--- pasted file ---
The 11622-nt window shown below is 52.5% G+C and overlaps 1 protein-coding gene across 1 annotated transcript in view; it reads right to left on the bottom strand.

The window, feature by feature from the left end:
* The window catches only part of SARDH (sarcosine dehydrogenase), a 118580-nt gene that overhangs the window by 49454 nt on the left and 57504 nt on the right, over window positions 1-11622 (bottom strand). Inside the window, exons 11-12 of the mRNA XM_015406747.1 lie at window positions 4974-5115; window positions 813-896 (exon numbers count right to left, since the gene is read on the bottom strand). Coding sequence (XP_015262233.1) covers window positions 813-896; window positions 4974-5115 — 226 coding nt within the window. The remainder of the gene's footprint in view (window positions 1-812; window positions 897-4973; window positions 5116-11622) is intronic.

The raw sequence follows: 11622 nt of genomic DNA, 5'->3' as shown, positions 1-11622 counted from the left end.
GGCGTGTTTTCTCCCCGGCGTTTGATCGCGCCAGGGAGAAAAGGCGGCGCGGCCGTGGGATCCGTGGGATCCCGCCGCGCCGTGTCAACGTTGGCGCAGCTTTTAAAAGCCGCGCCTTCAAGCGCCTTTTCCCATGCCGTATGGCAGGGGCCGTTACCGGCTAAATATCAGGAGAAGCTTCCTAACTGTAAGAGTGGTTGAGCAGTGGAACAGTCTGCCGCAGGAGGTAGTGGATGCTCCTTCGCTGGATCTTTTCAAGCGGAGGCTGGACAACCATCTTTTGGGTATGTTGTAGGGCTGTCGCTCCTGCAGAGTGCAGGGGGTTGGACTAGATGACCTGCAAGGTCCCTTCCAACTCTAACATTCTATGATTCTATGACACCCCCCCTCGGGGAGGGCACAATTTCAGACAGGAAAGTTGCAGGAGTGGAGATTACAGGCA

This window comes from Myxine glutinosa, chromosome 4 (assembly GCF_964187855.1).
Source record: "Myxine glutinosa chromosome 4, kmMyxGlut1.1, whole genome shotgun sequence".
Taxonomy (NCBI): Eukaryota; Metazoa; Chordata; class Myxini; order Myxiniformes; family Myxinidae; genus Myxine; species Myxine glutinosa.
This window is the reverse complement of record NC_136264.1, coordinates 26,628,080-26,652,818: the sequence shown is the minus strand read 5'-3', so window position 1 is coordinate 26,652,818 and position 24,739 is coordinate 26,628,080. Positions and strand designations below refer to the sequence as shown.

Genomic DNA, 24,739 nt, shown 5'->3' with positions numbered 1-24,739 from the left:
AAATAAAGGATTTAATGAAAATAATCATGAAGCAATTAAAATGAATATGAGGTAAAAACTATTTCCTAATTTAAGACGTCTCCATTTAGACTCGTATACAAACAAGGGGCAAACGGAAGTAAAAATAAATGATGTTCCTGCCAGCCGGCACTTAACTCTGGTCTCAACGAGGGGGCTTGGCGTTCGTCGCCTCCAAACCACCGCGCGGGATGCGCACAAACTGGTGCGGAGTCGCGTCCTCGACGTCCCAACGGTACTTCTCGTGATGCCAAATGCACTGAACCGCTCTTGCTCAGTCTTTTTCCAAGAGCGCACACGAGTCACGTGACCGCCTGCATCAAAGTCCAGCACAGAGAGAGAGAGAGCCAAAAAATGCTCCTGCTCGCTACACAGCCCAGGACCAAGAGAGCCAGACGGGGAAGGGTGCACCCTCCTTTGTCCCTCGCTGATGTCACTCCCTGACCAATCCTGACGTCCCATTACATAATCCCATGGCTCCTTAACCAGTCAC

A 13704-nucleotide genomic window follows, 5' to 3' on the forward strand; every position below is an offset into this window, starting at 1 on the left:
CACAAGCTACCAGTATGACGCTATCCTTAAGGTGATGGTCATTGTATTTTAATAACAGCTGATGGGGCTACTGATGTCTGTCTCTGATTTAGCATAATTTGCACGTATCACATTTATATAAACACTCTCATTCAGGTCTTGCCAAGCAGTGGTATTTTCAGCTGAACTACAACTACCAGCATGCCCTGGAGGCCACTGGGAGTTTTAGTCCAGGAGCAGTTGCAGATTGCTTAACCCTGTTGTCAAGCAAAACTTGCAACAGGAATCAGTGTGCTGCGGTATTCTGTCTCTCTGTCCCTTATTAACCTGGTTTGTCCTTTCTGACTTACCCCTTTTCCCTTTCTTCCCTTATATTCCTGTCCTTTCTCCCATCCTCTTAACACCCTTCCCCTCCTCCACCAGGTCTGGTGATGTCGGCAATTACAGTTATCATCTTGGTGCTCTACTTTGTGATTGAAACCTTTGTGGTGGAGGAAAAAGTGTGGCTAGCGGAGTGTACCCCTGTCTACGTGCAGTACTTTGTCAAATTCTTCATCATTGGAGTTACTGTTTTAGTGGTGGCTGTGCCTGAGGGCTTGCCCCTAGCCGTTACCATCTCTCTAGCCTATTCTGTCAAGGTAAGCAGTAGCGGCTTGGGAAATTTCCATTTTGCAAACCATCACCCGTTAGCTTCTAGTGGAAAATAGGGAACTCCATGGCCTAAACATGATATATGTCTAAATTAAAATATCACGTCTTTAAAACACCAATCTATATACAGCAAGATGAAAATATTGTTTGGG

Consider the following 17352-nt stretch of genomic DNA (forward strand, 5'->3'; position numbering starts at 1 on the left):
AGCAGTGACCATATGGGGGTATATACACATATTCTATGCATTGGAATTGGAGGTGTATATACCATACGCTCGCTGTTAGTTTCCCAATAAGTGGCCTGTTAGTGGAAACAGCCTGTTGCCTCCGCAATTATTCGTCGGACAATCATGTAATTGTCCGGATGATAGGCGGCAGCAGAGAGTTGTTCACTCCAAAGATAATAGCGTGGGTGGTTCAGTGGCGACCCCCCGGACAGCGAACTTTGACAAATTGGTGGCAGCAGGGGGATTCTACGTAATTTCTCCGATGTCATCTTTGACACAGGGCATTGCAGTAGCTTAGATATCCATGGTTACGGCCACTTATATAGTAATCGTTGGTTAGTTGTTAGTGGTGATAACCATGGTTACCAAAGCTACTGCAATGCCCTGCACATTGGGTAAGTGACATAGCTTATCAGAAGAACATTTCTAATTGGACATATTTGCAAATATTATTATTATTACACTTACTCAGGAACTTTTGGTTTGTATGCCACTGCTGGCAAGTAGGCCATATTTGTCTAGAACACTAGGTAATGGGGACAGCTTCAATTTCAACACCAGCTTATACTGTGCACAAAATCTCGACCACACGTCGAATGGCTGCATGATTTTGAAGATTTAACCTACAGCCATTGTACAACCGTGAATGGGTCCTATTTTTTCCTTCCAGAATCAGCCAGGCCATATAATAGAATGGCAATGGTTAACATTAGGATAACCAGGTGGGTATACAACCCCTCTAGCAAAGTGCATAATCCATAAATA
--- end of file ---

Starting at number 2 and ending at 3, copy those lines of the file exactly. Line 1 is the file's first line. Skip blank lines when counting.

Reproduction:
The window, feature by feature from the left end:
* The window catches only part of SARDH (sarcosine dehydrogenase), a 118580-nt gene that overhangs the window by 49454 nt on the left and 57504 nt on the right, over window positions 1-11622 (bottom strand). Inside the window, exons 11-12 of the mRNA XM_015406747.1 lie at window positions 4974-5115; window positions 813-896 (exon numbers count right to left, since the gene is read on the bottom strand). Coding sequence (XP_015262233.1) covers window positions 813-896; window positions 4974-5115 — 226 coding nt within the window. The remainder of the gene's footprint in view (window positions 1-812; window positions 897-4973; window positions 5116-11622) is intronic.